Cameron visits flooding-hit areas

Firefighters make their way along a flooded street in Old Malton, North Yorkshire

Water flows over the High Force waterfall in Middleton-in Teesdale as rivers across the country burst their banks

Flood waters come close to covering houses in St Asaph, Denbighshire, North Wales after the town flooded

A flooded playground outside Tewkesbury Abbey, Gloucestershire

First published in National News © by

Prime Minister David Cameron is visiting flood-hit areas as many parts of the country struggle to deal with rising water levels in the wake of heavy rainfall.

With 227 flood alerts and 183 flood warnings in place across England and Wales, the Environment Agency has urged many communities - in the north east of England, North Wales and Northamptonshire in particular - to remain vigilant.

On the roads, there was disruption for thousands of drivers, while train services were subject to hold-ups in the West Country. The North East also experienced rail problems, with buses having to replace trains on some routes. Meanwhile, councils have placed thousands of tonnes of sandbags, water pumps and emergency accommodation at the ready.

Some local authorities have even been loaning washing machines, cookers and fridges to those whose homes have been devastated by the weather, while several highways teams have also suspended roadworks to concentrate on sweeping away debris and rescuing stranded motorists.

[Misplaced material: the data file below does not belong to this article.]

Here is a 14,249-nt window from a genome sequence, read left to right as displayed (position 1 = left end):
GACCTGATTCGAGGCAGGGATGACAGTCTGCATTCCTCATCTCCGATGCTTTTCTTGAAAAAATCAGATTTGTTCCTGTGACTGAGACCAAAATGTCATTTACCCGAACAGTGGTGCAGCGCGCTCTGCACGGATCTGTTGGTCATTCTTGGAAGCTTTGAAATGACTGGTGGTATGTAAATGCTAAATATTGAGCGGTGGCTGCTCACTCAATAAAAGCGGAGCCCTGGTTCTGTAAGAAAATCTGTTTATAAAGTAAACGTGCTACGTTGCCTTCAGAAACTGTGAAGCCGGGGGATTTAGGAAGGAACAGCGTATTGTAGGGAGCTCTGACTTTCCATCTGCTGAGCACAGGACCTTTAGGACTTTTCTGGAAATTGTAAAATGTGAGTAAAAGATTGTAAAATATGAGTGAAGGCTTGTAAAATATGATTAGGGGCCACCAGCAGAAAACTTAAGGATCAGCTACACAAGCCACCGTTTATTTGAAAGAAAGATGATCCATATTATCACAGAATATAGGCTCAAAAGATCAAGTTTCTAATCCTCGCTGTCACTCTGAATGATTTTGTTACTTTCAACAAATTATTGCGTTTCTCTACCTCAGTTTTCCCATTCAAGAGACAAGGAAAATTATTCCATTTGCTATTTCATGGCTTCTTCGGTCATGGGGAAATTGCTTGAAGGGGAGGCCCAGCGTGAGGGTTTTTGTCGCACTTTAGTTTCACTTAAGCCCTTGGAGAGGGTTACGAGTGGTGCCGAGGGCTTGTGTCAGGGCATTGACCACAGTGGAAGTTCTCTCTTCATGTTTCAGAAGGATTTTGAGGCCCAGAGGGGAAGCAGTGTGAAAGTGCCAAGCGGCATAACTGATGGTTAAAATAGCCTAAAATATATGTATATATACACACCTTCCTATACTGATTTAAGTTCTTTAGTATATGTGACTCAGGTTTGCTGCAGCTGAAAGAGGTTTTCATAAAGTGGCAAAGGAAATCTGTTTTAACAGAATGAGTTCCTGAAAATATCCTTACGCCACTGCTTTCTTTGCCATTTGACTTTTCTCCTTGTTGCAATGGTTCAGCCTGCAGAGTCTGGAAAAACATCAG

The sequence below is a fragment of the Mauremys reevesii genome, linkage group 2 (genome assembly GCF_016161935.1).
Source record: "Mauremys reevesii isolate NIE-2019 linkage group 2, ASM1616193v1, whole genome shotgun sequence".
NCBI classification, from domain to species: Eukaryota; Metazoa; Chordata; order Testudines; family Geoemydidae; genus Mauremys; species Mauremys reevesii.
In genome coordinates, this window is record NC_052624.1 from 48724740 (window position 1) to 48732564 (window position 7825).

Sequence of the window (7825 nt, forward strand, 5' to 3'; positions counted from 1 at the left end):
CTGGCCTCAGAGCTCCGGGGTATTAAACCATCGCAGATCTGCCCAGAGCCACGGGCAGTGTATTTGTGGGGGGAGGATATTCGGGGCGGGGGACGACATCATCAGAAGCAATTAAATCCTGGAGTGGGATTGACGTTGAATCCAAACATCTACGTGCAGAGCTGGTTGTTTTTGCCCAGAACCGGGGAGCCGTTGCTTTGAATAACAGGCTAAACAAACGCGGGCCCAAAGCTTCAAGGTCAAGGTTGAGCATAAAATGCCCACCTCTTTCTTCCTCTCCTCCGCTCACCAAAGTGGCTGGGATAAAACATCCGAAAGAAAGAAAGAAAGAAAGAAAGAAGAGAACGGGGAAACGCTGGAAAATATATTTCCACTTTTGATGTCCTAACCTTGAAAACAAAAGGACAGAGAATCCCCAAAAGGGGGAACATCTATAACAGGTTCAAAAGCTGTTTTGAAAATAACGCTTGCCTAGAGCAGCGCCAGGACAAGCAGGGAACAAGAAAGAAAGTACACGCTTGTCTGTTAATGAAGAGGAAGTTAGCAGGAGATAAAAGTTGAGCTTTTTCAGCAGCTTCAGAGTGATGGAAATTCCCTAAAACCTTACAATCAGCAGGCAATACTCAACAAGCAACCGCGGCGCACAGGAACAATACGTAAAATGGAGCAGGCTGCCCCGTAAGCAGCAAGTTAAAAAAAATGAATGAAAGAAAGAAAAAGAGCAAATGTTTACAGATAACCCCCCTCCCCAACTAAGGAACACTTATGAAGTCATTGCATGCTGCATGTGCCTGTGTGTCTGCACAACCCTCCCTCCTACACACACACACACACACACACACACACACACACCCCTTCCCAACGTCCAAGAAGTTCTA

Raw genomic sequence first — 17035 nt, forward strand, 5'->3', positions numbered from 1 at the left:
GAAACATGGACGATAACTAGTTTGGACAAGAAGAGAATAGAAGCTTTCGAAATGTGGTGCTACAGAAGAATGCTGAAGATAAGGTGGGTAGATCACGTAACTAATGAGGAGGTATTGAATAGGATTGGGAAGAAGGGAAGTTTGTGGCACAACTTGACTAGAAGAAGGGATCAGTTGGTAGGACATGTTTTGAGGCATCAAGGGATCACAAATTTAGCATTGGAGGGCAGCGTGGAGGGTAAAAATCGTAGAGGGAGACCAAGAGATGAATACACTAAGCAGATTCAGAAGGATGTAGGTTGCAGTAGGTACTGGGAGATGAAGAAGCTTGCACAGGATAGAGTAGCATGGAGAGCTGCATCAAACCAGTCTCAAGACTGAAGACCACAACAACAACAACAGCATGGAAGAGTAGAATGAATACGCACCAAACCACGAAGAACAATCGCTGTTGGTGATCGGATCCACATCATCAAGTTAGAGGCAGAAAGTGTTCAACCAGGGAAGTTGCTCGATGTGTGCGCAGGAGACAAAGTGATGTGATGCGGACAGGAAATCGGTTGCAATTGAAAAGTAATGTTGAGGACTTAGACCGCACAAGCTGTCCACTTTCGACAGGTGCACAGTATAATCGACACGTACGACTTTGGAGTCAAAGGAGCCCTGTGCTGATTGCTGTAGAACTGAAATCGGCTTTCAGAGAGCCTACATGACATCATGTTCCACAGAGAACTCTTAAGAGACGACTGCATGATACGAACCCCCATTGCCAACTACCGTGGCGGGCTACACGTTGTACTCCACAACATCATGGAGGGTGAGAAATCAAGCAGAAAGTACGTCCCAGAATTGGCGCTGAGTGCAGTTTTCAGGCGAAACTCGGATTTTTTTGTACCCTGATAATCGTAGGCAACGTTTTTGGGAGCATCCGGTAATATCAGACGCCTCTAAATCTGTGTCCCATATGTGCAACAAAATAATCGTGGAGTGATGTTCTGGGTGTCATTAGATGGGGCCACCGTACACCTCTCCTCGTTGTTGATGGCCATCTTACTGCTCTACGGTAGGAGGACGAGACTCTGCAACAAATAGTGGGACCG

Rising groundwater levels are also threatening to leave homes in Winterbourne Abbas, Dorset, under water.

Forecasters said the heavy rain would soon abate but with some areas already saturated, any wet weather could still cause problems. Meanwhile, freezing temperatures are expected to take hold of the UK over the next few days, with snow forecast to hit many coastal areas. The Pennines have already seen some sleet, while further wintry showers have been predicted across high ground in Scotland.

Gemma Plumb, a spokeswoman for MeteoGroup, the weather division of the Press Association, said: "Although the rain was lighter last night than previous days, the rain fell on already saturated surfaces, adding to the risk of flooding. It will become increasingly drier in most places as we go through today, with just East Anglia and south east England holding on to the rain. By the end of the day most of the rain would have lifted but temperatures will feel noticeably colder this week, dropping to freezing overnight."

But the drier weather is unlikely to mark the end of the heavy rain, which looks set to return at the beginning of next week.

The continued flooding risk follows claims that hundreds of thousands of homes may be left without flood cover due to a row between ministers and the insurance industry over how future flooding bills would be covered. The Association of British Insurers had claimed that talks about a "safety net" deal to ensure those in flood-risk areas can continue to afford their policies were at "crisis point".

Environment Secretary Owen Paterson said talks were ongoing - and that ministers were committed to securing a good deal for both householders and the taxpayer. Speaking in the Commons, Mr Paterson said it was too soon to quantify the full scale of the damage while the rain continued.

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